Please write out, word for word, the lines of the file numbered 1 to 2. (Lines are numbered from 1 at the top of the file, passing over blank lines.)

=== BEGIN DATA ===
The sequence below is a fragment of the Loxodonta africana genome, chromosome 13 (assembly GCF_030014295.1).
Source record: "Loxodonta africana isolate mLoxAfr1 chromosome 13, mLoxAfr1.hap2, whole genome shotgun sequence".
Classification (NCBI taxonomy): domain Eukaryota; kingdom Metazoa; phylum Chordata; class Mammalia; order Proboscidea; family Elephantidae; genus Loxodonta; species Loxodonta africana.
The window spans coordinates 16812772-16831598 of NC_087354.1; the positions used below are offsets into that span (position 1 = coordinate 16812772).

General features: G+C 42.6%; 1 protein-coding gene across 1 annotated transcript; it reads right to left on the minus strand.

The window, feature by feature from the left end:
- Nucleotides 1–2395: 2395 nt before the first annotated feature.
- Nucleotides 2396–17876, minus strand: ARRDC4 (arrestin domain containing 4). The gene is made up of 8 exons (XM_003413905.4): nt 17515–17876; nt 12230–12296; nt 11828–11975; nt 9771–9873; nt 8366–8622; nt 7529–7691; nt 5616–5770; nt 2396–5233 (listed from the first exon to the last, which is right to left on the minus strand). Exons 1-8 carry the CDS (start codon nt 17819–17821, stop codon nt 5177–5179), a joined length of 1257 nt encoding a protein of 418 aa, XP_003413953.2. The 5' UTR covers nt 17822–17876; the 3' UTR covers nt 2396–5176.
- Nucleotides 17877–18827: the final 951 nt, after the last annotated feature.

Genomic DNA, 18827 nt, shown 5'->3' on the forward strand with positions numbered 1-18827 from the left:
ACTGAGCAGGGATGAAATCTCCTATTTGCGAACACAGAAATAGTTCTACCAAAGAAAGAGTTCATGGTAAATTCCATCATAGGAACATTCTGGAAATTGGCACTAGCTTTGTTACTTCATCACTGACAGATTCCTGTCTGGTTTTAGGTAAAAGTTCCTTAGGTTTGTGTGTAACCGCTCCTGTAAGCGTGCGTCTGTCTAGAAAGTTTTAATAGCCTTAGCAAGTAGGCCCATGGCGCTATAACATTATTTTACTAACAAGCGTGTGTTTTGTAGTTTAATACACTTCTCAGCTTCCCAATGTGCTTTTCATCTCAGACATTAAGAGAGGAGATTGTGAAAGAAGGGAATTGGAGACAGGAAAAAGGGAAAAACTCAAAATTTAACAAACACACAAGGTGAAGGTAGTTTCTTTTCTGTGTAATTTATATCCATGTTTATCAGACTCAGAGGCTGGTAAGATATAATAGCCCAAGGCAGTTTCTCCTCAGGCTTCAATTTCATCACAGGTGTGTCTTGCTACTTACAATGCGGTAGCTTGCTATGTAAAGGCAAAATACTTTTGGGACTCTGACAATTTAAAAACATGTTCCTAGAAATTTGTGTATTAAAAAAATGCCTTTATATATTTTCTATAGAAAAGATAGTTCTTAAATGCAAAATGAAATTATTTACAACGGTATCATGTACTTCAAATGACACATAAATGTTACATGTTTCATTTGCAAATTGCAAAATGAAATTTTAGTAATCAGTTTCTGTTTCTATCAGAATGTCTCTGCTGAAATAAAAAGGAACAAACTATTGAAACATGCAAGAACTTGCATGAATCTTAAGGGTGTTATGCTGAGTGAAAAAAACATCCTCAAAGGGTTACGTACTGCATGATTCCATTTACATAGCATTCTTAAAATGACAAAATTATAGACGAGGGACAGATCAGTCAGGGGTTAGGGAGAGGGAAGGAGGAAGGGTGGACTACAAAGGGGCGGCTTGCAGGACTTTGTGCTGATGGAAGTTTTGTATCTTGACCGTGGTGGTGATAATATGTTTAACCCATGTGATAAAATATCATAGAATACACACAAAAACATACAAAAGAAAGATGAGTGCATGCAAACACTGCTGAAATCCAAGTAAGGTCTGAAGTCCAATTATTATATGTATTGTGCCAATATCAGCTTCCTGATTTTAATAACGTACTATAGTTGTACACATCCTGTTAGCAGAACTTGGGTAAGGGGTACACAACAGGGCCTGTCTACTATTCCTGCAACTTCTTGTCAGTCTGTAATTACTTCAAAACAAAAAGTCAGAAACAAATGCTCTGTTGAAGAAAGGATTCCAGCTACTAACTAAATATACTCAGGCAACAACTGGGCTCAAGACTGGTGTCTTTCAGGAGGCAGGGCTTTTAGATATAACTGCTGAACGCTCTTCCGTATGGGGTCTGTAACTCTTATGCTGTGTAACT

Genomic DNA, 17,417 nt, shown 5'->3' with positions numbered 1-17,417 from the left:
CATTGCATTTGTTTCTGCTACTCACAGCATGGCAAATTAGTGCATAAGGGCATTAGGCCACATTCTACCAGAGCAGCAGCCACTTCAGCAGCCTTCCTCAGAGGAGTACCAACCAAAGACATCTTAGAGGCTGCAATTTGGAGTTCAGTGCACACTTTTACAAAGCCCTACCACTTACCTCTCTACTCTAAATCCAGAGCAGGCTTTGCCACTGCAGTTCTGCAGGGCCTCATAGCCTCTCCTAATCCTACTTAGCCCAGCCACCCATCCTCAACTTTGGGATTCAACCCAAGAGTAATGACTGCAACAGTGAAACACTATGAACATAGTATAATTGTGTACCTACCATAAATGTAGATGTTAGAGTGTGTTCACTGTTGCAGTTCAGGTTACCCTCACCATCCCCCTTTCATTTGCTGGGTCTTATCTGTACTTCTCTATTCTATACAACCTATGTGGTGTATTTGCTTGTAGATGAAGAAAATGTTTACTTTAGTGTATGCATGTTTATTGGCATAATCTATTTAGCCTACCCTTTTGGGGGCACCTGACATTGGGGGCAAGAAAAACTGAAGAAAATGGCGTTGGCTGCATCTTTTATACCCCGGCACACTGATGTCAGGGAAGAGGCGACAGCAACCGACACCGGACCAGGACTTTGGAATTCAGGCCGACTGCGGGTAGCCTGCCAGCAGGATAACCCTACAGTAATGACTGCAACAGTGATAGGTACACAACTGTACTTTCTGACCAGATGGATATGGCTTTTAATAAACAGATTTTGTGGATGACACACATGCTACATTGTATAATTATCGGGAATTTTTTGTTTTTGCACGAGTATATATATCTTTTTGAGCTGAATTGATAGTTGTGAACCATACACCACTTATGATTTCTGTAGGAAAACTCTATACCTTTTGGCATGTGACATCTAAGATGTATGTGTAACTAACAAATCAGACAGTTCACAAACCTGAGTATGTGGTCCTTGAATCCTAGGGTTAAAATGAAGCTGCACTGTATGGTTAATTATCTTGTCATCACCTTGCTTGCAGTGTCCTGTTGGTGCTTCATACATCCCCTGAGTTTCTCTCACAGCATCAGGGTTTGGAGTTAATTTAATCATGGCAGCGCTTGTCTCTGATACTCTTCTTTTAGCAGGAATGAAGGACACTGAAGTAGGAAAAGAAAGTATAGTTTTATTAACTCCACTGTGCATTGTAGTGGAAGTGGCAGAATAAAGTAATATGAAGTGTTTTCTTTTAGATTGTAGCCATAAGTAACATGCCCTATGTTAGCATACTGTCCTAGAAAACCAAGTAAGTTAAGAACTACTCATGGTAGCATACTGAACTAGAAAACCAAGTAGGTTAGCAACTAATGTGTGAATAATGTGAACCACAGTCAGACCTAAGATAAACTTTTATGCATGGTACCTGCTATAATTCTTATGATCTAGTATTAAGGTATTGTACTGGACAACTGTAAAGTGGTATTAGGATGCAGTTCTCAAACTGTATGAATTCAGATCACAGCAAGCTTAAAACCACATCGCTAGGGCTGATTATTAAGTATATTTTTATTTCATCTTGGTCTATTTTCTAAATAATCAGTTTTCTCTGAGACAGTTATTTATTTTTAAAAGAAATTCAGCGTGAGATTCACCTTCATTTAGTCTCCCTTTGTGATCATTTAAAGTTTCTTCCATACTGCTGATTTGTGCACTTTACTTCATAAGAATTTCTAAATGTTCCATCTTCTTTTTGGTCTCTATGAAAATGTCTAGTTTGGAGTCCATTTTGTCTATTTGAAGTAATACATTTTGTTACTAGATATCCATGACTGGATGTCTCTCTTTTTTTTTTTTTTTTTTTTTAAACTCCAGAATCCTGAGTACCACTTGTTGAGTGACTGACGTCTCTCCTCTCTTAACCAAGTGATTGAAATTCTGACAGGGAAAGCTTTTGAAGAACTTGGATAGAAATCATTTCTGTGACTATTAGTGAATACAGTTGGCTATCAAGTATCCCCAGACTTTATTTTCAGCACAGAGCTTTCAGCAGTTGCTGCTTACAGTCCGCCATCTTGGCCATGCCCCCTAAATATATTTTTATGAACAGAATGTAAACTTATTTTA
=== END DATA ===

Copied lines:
The sequence below is a fragment of the Loxodonta africana genome, chromosome 13 (assembly GCF_030014295.1).
Source record: "Loxodonta africana isolate mLoxAfr1 chromosome 13, mLoxAfr1.hap2, whole genome shotgun sequence".